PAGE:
Of course, it used to be window-cleaners who were most likely to catch the lady of the house in a bathrobe - or something less. The late Donald Churchill's 1980s comedy The Decorator has more of a makeover artist (or should that be "artiste"?) as its protagonist.
He's supposed to be painting the study in the London mansion flat which Marcia shares with her businessman husband, due back imminently from a trip to Bahrein. This is the Eighties, after all, a decade with a certain flush of innocence wrapped around its feet, even if that wrap has definitely slivered from its shoulders.
But Walter, the decorator, is not quite what he seems, and Jane, the outraged (and outrageous) wife who bursts in accusing Marcia of a trysting dinner with Jane's husband can hit the heights as well as the depths. Comedies about floundering marriages and diminishing career hopes are seldom as simple as they seem.
Walter is a gift of a barnstorming part and Leslie Grantham has no intention of letting any fraction of it escape. Which leaves Sabina Franklyn as Marcia and Sarah Manners as Jane somewhat in the background. As decoration, in fact. And that's a great pity. A theatre-savvy audience is going to get a great deal more from Ian Dickens' production than one which goes purely to see a television star on stage. Not that Grantham doesn't give good value, from his shoe-shedding mannerisms to some wickedly accurate impersonations of famous past ... but to say what would really be giving the plot away.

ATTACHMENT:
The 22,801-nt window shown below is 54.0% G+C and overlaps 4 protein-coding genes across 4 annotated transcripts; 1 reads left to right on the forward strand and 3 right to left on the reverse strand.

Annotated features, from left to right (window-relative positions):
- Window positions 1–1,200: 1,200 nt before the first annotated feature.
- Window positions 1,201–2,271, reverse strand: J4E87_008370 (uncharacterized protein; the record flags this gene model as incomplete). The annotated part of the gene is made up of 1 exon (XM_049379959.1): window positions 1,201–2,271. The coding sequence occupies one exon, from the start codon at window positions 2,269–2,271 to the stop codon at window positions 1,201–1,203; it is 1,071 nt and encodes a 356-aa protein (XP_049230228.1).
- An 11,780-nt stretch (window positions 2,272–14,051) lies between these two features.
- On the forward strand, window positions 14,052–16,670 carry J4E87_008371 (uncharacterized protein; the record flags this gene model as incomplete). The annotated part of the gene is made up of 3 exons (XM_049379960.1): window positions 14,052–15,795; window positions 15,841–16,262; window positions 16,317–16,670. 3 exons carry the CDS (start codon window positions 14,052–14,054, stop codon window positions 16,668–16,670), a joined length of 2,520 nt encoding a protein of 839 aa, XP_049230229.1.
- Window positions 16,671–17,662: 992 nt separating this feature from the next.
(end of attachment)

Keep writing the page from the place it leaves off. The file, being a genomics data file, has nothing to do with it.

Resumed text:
There's been no attempt to update the play to the Noughties, which helps to anchor it in that bedrock of probability which has to be there if we are to laugh with as well as at the twists of the plot and the ever more frenetic attempts of the characters to extricate themselves with at least a frayed fig leaf to cover their embarrassments and preserve the semblance of self-respect.
- Anne Morley-Priestman (reviewed at the Gordon Craig Theatre, Stevenage)